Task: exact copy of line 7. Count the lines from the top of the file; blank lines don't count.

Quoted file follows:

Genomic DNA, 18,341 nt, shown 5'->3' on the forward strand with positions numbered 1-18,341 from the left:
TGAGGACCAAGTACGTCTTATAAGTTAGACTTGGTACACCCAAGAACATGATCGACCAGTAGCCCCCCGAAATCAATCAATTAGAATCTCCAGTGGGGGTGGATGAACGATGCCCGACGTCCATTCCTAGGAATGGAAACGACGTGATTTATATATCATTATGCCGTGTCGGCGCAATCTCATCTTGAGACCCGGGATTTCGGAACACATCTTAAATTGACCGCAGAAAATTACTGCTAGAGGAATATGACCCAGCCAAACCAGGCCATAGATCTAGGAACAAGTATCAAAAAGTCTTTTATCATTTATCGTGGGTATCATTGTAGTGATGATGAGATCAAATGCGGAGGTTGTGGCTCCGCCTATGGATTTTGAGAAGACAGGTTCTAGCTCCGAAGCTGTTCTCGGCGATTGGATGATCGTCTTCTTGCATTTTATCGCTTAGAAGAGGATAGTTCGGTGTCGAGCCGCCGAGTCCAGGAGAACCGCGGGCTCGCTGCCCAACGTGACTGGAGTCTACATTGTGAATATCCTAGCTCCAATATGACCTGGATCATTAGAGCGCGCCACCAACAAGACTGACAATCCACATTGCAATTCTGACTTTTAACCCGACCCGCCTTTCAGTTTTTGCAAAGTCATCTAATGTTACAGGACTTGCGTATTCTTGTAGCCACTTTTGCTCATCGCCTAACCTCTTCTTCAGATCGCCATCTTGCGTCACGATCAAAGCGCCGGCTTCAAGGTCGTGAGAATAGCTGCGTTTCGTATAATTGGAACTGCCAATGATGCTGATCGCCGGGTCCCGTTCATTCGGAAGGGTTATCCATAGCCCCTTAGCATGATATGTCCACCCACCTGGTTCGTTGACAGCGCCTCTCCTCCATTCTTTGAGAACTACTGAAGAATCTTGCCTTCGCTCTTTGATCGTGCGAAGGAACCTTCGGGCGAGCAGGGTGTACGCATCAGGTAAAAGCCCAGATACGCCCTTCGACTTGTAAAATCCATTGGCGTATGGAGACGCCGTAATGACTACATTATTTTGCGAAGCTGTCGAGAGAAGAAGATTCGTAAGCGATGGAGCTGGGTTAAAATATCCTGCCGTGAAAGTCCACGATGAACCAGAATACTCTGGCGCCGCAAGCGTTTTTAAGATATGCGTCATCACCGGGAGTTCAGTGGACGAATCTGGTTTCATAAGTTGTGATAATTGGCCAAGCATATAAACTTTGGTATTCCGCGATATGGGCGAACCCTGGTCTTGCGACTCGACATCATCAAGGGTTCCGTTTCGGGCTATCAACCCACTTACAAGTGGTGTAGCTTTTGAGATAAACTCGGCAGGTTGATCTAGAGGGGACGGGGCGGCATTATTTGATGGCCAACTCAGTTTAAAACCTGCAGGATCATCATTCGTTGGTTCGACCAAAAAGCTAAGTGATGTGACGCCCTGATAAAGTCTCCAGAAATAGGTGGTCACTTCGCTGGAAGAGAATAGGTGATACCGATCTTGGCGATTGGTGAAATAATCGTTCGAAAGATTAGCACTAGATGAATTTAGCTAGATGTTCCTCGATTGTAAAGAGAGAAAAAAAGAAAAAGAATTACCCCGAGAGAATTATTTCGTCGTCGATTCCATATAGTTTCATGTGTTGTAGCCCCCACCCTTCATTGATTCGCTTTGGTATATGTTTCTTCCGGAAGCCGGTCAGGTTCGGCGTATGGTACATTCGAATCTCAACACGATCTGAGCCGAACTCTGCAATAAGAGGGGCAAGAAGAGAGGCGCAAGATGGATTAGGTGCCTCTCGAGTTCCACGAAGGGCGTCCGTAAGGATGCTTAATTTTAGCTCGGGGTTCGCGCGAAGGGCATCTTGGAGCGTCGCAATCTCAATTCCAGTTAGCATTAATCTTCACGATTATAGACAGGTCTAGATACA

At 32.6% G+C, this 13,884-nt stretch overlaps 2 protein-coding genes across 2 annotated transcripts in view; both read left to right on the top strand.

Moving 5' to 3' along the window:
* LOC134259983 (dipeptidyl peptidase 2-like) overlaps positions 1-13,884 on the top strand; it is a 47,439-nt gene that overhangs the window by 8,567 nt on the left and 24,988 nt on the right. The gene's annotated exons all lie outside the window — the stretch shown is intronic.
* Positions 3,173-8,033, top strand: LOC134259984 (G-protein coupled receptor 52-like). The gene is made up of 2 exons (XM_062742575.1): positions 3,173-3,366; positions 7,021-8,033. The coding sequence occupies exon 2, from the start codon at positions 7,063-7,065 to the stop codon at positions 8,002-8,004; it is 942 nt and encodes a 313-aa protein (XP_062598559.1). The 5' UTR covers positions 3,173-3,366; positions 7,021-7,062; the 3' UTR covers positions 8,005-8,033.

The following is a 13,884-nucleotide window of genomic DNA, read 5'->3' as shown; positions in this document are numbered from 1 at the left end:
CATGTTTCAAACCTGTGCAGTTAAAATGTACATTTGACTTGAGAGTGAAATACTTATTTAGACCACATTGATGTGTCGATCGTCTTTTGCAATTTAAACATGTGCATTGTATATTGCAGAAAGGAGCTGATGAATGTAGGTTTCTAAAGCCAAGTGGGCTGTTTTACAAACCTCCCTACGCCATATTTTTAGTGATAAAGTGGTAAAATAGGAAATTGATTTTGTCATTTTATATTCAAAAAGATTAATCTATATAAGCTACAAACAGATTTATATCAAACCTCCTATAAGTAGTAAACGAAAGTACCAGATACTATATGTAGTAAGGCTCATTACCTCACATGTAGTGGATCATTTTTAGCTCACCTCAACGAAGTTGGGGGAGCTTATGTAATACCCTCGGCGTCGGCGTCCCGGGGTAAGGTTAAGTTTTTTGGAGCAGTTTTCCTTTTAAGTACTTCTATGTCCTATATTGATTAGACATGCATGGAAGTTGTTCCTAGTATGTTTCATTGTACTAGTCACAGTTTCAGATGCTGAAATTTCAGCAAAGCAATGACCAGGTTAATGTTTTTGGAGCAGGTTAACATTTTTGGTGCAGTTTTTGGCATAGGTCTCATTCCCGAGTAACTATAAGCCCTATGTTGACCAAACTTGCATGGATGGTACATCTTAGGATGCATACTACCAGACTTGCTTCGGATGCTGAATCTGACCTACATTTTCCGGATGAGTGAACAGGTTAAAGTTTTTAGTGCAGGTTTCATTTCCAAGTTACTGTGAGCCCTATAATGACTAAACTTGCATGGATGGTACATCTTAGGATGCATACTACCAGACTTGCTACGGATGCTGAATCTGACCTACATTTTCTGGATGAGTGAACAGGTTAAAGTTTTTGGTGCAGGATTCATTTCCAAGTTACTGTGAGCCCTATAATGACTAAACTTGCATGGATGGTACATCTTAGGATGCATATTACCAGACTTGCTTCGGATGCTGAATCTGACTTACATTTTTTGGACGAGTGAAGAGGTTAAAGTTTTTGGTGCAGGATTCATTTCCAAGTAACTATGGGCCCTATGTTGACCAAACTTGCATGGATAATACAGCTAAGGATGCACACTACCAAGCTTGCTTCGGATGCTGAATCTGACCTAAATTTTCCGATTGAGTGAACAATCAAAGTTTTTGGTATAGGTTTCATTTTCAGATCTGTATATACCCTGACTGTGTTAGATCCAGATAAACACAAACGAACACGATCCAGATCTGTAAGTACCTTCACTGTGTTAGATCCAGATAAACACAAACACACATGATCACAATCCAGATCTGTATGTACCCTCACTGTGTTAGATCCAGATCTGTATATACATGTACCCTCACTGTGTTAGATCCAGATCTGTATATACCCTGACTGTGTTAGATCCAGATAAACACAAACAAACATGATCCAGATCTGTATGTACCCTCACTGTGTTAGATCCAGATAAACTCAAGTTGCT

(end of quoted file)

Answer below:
The following is a 13,884-nucleotide window of genomic DNA, read 5'->3' as shown; positions in this document are numbered from 1 at the left end: